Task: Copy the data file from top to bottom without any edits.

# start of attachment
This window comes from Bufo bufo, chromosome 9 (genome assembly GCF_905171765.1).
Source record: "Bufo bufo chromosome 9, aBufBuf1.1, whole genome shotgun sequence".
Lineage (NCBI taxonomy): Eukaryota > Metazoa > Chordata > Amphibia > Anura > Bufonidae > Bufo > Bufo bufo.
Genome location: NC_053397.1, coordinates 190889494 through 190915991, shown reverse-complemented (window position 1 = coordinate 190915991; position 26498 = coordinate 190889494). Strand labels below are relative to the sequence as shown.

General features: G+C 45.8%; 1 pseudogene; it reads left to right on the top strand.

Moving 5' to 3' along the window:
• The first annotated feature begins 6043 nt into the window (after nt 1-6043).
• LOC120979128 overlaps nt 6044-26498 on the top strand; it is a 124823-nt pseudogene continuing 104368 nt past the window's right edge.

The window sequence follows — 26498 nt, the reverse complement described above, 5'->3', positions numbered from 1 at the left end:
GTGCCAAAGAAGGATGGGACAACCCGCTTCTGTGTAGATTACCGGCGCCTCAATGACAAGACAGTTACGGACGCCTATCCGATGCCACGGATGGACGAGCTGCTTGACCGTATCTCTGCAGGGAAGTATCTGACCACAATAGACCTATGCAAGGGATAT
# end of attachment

This window comes from Bufo bufo, chromosome 9 (genome assembly GCF_905171765.1).
Source record: "Bufo bufo chromosome 9, aBufBuf1.1, whole genome shotgun sequence".
Lineage (NCBI taxonomy): Eukaryota > Metazoa > Chordata > Amphibia > Anura > Bufonidae > Bufo > Bufo bufo.
Genome location: NC_053397.1, coordinates 190889494 through 190915991, shown reverse-complemented (window position 1 = coordinate 190915991; position 26498 = coordinate 190889494). Strand labels below are relative to the sequence as shown.

General features: G+C 45.8%; 1 pseudogene; it reads left to right on the top strand.

Moving 5' to 3' along the window:
• The first annotated feature begins 6043 nt into the window (after nt 1-6043).
• LOC120979128 overlaps nt 6044-26498 on the top strand; it is a 124823-nt pseudogene continuing 104368 nt past the window's right edge.

The window sequence follows — 26498 nt, the reverse complement described above, 5'->3', positions numbered from 1 at the left end:
GTGCCAAAGAAGGATGGGACAACCCGCTTCTGTGTAGATTACCGGCGCCTCAATGACAAGACAGTTACGGACGCCTATCCGATGCCACGGATGGACGAGCTGCTTGACCGTATCTCTGCAGGGAAGTATCTGACCACAATAGACCTATGCAAGGGATAT